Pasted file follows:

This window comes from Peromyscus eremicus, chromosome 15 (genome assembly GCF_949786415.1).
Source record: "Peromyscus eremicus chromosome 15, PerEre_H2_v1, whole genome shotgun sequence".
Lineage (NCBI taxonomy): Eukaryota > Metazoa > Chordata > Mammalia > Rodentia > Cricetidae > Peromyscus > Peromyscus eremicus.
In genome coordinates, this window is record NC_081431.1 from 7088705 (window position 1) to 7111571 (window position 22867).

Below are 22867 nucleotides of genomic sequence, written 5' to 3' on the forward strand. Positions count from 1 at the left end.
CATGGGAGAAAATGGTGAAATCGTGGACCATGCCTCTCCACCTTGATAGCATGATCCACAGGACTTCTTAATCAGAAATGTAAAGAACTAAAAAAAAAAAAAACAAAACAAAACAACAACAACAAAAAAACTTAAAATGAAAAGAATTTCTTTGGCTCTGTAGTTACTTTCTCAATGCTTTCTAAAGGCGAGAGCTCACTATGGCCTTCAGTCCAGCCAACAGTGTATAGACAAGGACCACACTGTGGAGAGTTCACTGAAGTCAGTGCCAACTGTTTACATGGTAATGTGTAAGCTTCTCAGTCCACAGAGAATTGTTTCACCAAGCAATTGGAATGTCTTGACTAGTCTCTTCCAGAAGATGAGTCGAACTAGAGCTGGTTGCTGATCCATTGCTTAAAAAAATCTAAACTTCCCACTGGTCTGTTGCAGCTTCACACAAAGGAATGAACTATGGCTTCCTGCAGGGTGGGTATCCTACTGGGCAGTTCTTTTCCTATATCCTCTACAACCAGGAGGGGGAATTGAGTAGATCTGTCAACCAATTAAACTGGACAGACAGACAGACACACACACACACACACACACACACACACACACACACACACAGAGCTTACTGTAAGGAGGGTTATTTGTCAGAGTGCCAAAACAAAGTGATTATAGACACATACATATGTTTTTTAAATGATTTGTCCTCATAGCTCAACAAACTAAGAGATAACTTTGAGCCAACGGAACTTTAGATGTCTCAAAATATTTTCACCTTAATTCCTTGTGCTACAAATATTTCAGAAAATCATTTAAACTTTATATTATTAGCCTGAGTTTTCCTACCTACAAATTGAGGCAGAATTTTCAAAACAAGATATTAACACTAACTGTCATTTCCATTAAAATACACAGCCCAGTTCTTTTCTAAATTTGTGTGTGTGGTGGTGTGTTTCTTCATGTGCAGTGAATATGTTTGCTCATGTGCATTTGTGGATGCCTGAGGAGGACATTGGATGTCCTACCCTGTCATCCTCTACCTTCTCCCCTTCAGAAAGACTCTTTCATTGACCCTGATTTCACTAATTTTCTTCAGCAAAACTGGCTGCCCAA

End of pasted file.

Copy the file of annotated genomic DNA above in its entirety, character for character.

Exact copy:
This window comes from Peromyscus eremicus, chromosome 15 (genome assembly GCF_949786415.1).
Source record: "Peromyscus eremicus chromosome 15, PerEre_H2_v1, whole genome shotgun sequence".
Lineage (NCBI taxonomy): Eukaryota > Metazoa > Chordata > Mammalia > Rodentia > Cricetidae > Peromyscus > Peromyscus eremicus.
In genome coordinates, this window is record NC_081431.1 from 7088705 (window position 1) to 7111571 (window position 22867).

Below are 22867 nucleotides of genomic sequence, written 5' to 3' on the forward strand. Positions count from 1 at the left end.
CATGGGAGAAAATGGTGAAATCGTGGACCATGCCTCTCCACCTTGATAGCATGATCCACAGGACTTCTTAATCAGAAATGTAAAGAACTAAAAAAAAAAAAAACAAAACAAAACAACAACAACAAAAAAACTTAAAATGAAAAGAATTTCTTTGGCTCTGTAGTTACTTTCTCAATGCTTTCTAAAGGCGAGAGCTCACTATGGCCTTCAGTCCAGCCAACAGTGTATAGACAAGGACCACACTGTGGAGAGTTCACTGAAGTCAGTGCCAACTGTTTACATGGTAATGTGTAAGCTTCTCAGTCCACAGAGAATTGTTTCACCAAGCAATTGGAATGTCTTGACTAGTCTCTTCCAGAAGATGAGTCGAACTAGAGCTGGTTGCTGATCCATTGCTTAAAAAAATCTAAACTTCCCACTGGTCTGTTGCAGCTTCACACAAAGGAATGAACTATGGCTTCCTGCAGGGTGGGTATCCTACTGGGCAGTTCTTTTCCTATATCCTCTACAACCAGGAGGGGGAATTGAGTAGATCTGTCAACCAATTAAACTGGACAGACAGACAGACACACACACACACACACACACACACACACACACACACACACAGAGCTTACTGTAAGGAGGGTTATTTGTCAGAGTGCCAAAACAAAGTGATTATAGACACATACATATGTTTTTTAAATGATTTGTCCTCATAGCTCAACAAACTAAGAGATAACTTTGAGCCAACGGAACTTTAGATGTCTCAAAATATTTTCACCTTAATTCCTTGTGCTACAAATATTTCAGAAAATCATTTAAACTTTATATTATTAGCCTGAGTTTTCCTACCTACAAATTGAGGCAGAATTTTCAAAACAAGATATTAACACTAACTGTCATTTCCATTAAAATACACAGCCCAGTTCTTTTCTAAATTTGTGTGTGTGGTGGTGTGTTTCTTCATGTGCAGTGAATATGTTTGCTCATGTGCATTTGTGGATGCCTGAGGAGGACATTGGATGTCCTACCCTGTCATCCTCTACCTTCTCCCCTTCAGAAAGACTCTTTCATTGACCCTGATTTCACTAATTTTCTTCAGCAAAACTGGCTGCCCAA